6. After about 5 days ( if using specific gravity you should be around 1.030), syphon off your wine into a glass secondary. Attach airlock.
7. After about 3 weeks ( or specific gravity of 1.000) syphon wine again into a clean secondary and reattach air lock.
8. For a clearer wine, rack again into clean secondary after two months and again before bottling.


This recipe is for a dry finished wine. If you would like a sweeter wine it can be backsweetened at bottling. To backsweeten, add 1/4 lb of dissolved sugar per gallon of wine prior to final transfer.

Our fruit wines usually sit in the glass secondary for about six months before we bottle and then we let them age for almost a year in the bottle before we drink them. For this particular batch, we added in dried elderflowers to change up the flavour profile.

I think one of the best parts about making your own wine is getting to create the labels for the finished product. We have a lot of fun building and creating our own labels for our wine creations.

Here are some samples of labels we’ve used recently:

Made your own batch of strawberry wine this Summer? We’d love to see your fermentation creations and share recipes! Tag us on Instagram or find some more of our wine ideas on Pinterest.

Grandma Mary’s Pickled Eggs

It seems that as of late we have found ourselves with a surplus of eggs here on the farm. With the world still a little guarded due to Covid and myself being on maternity leave, I have not been making my regular trips to town to sell our farm fresh eggs. Wanting for some space back on my counter tops meant I needed to get rid of some eggs…. and that could only mean one thing.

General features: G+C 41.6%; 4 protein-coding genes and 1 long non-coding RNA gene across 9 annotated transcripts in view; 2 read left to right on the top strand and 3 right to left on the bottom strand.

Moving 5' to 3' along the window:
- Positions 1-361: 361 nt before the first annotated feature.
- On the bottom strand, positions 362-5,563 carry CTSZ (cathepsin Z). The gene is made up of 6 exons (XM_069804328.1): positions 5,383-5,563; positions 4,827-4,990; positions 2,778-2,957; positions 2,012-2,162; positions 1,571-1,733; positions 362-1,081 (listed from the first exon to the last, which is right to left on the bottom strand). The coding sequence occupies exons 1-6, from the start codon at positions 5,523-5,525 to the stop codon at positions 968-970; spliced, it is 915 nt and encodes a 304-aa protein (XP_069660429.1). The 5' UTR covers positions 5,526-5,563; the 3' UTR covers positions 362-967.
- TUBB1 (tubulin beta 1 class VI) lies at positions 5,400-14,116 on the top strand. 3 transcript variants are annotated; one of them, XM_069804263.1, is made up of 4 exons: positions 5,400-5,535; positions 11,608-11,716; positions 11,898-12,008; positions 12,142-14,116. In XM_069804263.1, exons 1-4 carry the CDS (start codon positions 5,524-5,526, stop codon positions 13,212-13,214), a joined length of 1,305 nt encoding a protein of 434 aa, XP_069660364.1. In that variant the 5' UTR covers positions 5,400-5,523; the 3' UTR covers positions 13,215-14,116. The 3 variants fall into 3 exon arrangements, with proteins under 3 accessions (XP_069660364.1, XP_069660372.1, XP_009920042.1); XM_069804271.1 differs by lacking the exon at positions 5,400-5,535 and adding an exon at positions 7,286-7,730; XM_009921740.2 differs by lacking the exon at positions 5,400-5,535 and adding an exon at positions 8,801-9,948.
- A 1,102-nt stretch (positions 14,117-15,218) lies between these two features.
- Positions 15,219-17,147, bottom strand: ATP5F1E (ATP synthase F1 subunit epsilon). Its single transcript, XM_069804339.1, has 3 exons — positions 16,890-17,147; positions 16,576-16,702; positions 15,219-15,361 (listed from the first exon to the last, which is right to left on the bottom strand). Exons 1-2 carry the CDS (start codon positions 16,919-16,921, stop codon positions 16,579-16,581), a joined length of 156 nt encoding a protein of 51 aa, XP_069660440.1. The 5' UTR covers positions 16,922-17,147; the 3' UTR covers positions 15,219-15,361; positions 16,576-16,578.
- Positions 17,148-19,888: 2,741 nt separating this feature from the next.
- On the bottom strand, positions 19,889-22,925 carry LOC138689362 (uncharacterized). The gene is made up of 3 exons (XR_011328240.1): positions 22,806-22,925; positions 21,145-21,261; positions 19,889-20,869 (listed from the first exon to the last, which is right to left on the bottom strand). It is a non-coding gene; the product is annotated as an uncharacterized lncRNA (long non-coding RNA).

It was time for a batch of pickled eggs!

Off I went to the cookbook and pulled out my Grandma Mary’s trusted pickling recipe. Six jars of eggs and two jars of kolbasa later, now I’ve filled the fridge with jars and rid the counter of cartons.

A tangy treat that can be adjusted to suit your taste buds, I’m sharing our family recipe below!

Grandma Mary’s Pickled Eggs Recipe


2 cups white vinegar
1/2 cup water
1 cup white sugar
1 tbsp salt
1 tbsp celery salt
1 tbsp mustard seed
6 whole cloves
1 bay leaf


Mix ingredients in large pot. Simmer for 10 minutes and let cool.
Pour over 12 hard boiled eggs and sliced onions.
Cover and refrigerate.
Let stand for at least two days before eating for best results.

Share with us your pickled creations by tagging us on Instagram or sharing on Pinterest!

Sun Tea for the Garden : A How to on Comfrey Tea Fertilizer

The first year we planted a garden here on the farm my husband had worked and worked to clear me a patch of land out of the old garden from the previous owners that had become over run. Tilling up the ground several times, he had it sitting waiting for me when I first moved in with him. Most of the plants we planted that season were pre-starts from local greenhouses and garden centers, but for my first ever vegetable garden, I sure was happy with the results!

Along the East side of the garden grew a large leafy plant with little purple bell flowers, which seemed to take over the entire side of the garden, and which I decided in the Fall needed to go. Had I known about this plant at all, I would not have been so quick to dig it up and dispose of it. Thankfully, the garden knew better than me and the following Spring, back came this plant like it had never been touched.